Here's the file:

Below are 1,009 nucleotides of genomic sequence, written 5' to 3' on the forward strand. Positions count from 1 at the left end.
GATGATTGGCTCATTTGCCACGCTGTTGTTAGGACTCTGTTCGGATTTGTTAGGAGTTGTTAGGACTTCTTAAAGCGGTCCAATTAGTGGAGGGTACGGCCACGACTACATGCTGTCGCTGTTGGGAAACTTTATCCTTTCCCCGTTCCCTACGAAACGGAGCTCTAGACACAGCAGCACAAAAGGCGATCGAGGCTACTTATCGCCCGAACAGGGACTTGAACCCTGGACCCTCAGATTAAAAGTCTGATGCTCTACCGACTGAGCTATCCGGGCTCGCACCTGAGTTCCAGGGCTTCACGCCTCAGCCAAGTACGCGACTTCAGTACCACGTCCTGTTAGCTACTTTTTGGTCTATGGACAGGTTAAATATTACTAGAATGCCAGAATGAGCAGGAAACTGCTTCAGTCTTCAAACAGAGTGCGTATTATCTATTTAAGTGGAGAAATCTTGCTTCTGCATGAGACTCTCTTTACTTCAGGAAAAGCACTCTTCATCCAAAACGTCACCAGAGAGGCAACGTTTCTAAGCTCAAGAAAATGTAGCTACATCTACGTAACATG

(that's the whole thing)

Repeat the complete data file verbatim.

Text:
Below are 1,009 nucleotides of genomic sequence, written 5' to 3' on the forward strand. Positions count from 1 at the left end.
GATGATTGGCTCATTTGCCACGCTGTTGTTAGGACTCTGTTCGGATTTGTTAGGAGTTGTTAGGACTTCTTAAAGCGGTCCAATTAGTGGAGGGTACGGCCACGACTACATGCTGTCGCTGTTGGGAAACTTTATCCTTTCCCCGTTCCCTACGAAACGGAGCTCTAGACACAGCAGCACAAAAGGCGATCGAGGCTACTTATCGCCCGAACAGGGACTTGAACCCTGGACCCTCAGATTAAAAGTCTGATGCTCTACCGACTGAGCTATCCGGGCTCGCACCTGAGTTCCAGGGCTTCACGCCTCAGCCAAGTACGCGACTTCAGTACCACGTCCTGTTAGCTACTTTTTGGTCTATGGACAGGTTAAATATTACTAGAATGCCAGAATGAGCAGGAAACTGCTTCAGTCTTCAAACAGAGTGCGTATTATCTATTTAAGTGGAGAAATCTTGCTTCTGCATGAGACTCTCTTTACTTCAGGAAAAGCACTCTTCATCCAAAACGTCACCAGAGAGGCAACGTTTCTAAGCTCAAGAAAATGTAGCTACATCTACGTAACATG